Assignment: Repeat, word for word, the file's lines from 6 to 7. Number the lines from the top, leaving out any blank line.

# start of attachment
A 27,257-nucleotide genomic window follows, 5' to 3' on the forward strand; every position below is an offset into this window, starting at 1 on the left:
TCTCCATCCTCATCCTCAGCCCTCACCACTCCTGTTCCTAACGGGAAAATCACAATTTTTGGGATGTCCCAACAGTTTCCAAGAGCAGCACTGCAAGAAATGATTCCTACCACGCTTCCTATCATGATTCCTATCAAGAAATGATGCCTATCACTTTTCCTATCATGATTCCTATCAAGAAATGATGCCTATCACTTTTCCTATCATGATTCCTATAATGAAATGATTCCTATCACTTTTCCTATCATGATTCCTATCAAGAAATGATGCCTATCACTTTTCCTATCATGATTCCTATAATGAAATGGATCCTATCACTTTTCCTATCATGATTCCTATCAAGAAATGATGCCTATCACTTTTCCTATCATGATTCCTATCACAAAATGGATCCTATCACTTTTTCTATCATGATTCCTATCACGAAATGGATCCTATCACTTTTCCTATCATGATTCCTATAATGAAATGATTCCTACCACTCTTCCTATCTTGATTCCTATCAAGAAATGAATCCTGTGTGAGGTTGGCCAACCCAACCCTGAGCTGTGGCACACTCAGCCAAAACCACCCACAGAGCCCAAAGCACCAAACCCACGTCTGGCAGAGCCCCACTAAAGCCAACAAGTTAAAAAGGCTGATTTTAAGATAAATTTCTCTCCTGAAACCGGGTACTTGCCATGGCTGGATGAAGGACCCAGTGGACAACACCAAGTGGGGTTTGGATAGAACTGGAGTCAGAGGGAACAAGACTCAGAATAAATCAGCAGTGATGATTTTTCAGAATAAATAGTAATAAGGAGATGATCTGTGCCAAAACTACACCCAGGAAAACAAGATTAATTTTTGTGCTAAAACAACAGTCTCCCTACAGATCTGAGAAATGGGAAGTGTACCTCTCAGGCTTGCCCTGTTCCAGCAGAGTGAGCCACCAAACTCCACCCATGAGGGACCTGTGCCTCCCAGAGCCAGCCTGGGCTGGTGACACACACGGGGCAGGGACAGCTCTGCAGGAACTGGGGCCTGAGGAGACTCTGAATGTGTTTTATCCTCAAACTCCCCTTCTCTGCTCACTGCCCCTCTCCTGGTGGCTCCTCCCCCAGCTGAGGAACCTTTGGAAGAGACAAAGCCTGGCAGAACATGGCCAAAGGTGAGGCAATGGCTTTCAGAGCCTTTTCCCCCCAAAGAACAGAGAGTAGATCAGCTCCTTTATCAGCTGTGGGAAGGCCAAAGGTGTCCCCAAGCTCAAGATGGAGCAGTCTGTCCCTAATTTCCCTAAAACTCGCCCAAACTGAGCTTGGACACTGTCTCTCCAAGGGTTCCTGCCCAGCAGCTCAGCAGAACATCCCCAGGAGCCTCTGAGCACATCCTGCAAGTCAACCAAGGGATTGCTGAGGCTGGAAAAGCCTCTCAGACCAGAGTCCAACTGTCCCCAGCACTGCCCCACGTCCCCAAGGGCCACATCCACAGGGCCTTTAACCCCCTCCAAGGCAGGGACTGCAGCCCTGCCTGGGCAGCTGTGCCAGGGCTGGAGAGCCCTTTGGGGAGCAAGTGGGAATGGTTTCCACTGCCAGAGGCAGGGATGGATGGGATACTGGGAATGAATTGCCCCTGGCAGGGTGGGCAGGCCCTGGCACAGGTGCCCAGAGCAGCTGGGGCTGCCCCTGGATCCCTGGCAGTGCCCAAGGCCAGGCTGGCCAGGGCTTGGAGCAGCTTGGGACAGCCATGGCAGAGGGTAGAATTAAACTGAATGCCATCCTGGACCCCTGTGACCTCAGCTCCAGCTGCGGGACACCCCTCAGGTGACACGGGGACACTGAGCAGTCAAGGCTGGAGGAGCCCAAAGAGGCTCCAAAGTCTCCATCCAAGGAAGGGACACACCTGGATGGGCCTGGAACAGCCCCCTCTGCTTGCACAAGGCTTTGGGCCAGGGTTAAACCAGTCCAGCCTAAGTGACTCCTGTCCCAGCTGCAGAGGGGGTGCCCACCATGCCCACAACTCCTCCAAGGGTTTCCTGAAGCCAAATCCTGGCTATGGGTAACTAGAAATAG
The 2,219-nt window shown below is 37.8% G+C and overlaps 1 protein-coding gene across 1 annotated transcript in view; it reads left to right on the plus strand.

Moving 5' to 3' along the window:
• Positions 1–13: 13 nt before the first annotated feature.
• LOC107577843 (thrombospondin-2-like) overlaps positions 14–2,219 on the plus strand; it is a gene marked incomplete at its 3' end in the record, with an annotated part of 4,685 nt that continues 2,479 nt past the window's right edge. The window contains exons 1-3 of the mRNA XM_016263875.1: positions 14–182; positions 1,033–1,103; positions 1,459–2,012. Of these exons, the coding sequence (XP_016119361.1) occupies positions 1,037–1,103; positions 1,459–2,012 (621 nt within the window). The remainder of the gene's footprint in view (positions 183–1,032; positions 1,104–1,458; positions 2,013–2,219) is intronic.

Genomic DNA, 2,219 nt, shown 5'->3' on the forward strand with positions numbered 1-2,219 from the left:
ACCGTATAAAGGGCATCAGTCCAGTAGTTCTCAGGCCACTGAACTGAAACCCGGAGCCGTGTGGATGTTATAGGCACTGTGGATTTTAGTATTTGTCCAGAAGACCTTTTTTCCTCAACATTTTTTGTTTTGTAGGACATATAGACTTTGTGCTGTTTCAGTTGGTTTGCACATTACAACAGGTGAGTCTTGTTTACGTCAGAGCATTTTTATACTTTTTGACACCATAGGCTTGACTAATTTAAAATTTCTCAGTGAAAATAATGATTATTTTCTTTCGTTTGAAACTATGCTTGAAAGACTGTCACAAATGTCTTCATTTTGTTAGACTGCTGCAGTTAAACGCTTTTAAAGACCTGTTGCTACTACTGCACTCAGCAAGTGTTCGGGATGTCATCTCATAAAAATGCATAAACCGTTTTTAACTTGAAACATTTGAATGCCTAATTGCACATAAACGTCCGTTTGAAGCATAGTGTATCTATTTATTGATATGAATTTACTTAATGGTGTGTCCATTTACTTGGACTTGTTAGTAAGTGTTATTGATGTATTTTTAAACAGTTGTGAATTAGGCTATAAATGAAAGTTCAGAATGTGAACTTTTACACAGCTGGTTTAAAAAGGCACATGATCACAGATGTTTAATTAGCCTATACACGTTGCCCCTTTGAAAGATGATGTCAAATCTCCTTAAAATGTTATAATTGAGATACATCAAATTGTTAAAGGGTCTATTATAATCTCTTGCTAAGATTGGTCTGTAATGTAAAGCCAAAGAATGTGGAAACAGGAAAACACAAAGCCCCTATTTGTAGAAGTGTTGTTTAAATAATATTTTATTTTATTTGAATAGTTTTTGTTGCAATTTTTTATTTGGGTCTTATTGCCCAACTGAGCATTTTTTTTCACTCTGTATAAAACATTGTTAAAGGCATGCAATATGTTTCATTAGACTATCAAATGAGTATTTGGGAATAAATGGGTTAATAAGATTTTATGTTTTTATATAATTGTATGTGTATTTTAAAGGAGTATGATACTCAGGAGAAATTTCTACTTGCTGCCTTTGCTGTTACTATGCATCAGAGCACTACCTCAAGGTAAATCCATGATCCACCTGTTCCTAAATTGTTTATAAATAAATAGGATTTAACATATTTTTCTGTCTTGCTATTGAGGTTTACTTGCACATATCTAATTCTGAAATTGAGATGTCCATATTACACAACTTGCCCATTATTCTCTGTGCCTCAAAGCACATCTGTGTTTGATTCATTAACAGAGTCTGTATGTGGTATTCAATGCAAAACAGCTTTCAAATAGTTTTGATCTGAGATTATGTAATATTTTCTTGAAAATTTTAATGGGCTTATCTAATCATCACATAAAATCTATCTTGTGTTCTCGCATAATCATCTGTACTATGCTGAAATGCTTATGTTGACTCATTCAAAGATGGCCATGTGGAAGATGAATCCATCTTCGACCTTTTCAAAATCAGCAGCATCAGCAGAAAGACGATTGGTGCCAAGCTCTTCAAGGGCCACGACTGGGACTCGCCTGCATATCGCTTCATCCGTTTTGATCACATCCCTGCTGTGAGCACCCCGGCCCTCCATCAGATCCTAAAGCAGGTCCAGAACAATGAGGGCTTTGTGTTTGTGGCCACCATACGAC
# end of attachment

• LOC107577843 (thrombospondin-2-like) overlaps positions 14–2,219 on the plus strand; it is a gene marked incomplete at its 3' end in the record, with an annotated part of 4,685 nt that continues 2,479 nt past the window's right edge. The window contains exons 1-3 of the mRNA XM_016263875.1: positions 14–182; positions 1,033–1,103; positions 1,459–2,012. Of these exons, the coding sequence (XP_016119361.1) occupies positions 1,037–1,103; positions 1,459–2,012 (621 nt within the window). The remainder of the gene's footprint in view (positions 183–1,032; positions 1,104–1,458; positions 2,013–2,219) is intronic.

Genomic DNA, 2,219 nt, shown 5'->3' on the forward strand with positions numbered 1-2,219 from the left: